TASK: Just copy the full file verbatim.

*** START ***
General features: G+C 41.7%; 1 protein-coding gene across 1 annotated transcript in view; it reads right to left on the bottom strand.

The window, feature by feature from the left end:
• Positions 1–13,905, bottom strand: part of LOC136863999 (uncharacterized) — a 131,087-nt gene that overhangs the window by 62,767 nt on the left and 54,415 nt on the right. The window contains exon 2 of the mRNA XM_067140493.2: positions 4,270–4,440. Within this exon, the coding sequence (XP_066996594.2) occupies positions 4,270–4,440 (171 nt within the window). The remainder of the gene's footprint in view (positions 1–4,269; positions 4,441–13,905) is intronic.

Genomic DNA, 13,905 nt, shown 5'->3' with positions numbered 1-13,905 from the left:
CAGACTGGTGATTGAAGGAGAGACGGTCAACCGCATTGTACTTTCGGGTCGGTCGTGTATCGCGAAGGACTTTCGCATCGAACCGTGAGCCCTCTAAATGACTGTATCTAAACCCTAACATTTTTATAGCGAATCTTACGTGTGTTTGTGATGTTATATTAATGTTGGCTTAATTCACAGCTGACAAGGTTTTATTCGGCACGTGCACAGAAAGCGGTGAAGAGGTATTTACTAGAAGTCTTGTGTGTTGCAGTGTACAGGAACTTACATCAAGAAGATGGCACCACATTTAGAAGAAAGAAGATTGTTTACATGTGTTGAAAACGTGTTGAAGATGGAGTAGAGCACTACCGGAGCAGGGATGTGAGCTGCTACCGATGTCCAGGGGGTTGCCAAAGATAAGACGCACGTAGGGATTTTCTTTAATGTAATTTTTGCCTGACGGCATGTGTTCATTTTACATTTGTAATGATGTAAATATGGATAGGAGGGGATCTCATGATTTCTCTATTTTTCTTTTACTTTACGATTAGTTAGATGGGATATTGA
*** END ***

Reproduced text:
General features: G+C 41.7%; 1 protein-coding gene across 1 annotated transcript in view; it reads right to left on the bottom strand.

The window, feature by feature from the left end:
• Positions 1–13,905, bottom strand: part of LOC136863999 (uncharacterized) — a 131,087-nt gene that overhangs the window by 62,767 nt on the left and 54,415 nt on the right. The window contains exon 2 of the mRNA XM_067140493.2: positions 4,270–4,440. Within this exon, the coding sequence (XP_066996594.2) occupies positions 4,270–4,440 (171 nt within the window). The remainder of the gene's footprint in view (positions 1–4,269; positions 4,441–13,905) is intronic.

Genomic DNA, 13,905 nt, shown 5'->3' with positions numbered 1-13,905 from the left:
CAGACTGGTGATTGAAGGAGAGACGGTCAACCGCATTGTACTTTCGGGTCGGTCGTGTATCGCGAAGGACTTTCGCATCGAACCGTGAGCCCTCTAAATGACTGTATCTAAACCCTAACATTTTTATAGCGAATCTTACGTGTGTTTGTGATGTTATATTAATGTTGGCTTAATTCACAGCTGACAAGGTTTTATTCGGCACGTGCACAGAAAGCGGTGAAGAGGTATTTACTAGAAGTCTTGTGTGTTGCAGTGTACAGGAACTTACATCAAGAAGATGGCACCACATTTAGAAGAAAGAAGATTGTTTACATGTGTTGAAAACGTGTTGAAGATGGAGTAGAGCACTACCGGAGCAGGGATGTGAGCTGCTACCGATGTCCAGGGGGTTGCCAAAGATAAGACGCACGTAGGGATTTTCTTTAATGTAATTTTTGCCTGACGGCATGTGTTCATTTTACATTTGTAATGATGTAAATATGGATAGGAGGGGATCTCATGATTTCTCTATTTTTCTTTTACTTTACGATTAGTTAGATGGGATATTGA